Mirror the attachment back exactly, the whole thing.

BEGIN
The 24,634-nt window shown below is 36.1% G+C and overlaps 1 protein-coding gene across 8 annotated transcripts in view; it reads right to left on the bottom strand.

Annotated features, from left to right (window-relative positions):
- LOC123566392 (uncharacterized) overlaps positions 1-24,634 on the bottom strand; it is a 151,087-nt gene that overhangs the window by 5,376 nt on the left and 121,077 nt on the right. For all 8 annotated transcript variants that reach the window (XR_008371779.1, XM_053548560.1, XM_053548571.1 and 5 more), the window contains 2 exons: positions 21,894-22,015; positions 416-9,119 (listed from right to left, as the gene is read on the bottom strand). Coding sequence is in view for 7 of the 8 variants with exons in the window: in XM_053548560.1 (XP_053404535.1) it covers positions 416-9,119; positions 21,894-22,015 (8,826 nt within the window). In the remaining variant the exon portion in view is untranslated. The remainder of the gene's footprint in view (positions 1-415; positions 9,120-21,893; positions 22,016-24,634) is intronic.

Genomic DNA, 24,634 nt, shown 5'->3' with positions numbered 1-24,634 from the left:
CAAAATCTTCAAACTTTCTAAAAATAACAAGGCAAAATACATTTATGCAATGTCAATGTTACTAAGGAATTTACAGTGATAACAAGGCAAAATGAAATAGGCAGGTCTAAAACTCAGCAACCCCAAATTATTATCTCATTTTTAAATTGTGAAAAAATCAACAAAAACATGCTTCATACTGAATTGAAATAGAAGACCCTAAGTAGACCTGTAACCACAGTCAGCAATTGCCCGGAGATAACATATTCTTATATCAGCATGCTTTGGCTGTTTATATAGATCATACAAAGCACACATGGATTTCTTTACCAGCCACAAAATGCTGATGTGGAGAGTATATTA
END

The 24,634-nt window shown below is 36.1% G+C and overlaps 1 protein-coding gene across 8 annotated transcripts in view; it reads right to left on the bottom strand.

Annotated features, from left to right (window-relative positions):
- LOC123566392 (uncharacterized) overlaps positions 1-24,634 on the bottom strand; it is a 151,087-nt gene that overhangs the window by 5,376 nt on the left and 121,077 nt on the right. For all 8 annotated transcript variants that reach the window (XR_008371779.1, XM_053548560.1, XM_053548571.1 and 5 more), the window contains 2 exons: positions 21,894-22,015; positions 416-9,119 (listed from right to left, as the gene is read on the bottom strand). Coding sequence is in view for 7 of the 8 variants with exons in the window: in XM_053548560.1 (XP_053404535.1) it covers positions 416-9,119; positions 21,894-22,015 (8,826 nt within the window). In the remaining variant the exon portion in view is untranslated. The remainder of the gene's footprint in view (positions 1-415; positions 9,120-21,893; positions 22,016-24,634) is intronic.

Genomic DNA, 24,634 nt, shown 5'->3' with positions numbered 1-24,634 from the left:
CAAAATCTTCAAACTTTCTAAAAATAACAAGGCAAAATACATTTATGCAATGTCAATGTTACTAAGGAATTTACAGTGATAACAAGGCAAAATGAAATAGGCAGGTCTAAAACTCAGCAACCCCAAATTATTATCTCATTTTTAAATTGTGAAAAAATCAACAAAAACATGCTTCATACTGAATTGAAATAGAAGACCCTAAGTAGACCTGTAACCACAGTCAGCAATTGCCCGGAGATAACATATTCTTATATCAGCATGCTTTGGCTGTTTATATAGATCATACAAAGCACACATGGATTTCTTTACCAGCCACAAAATGCTGATGTGGAGAGTATATTA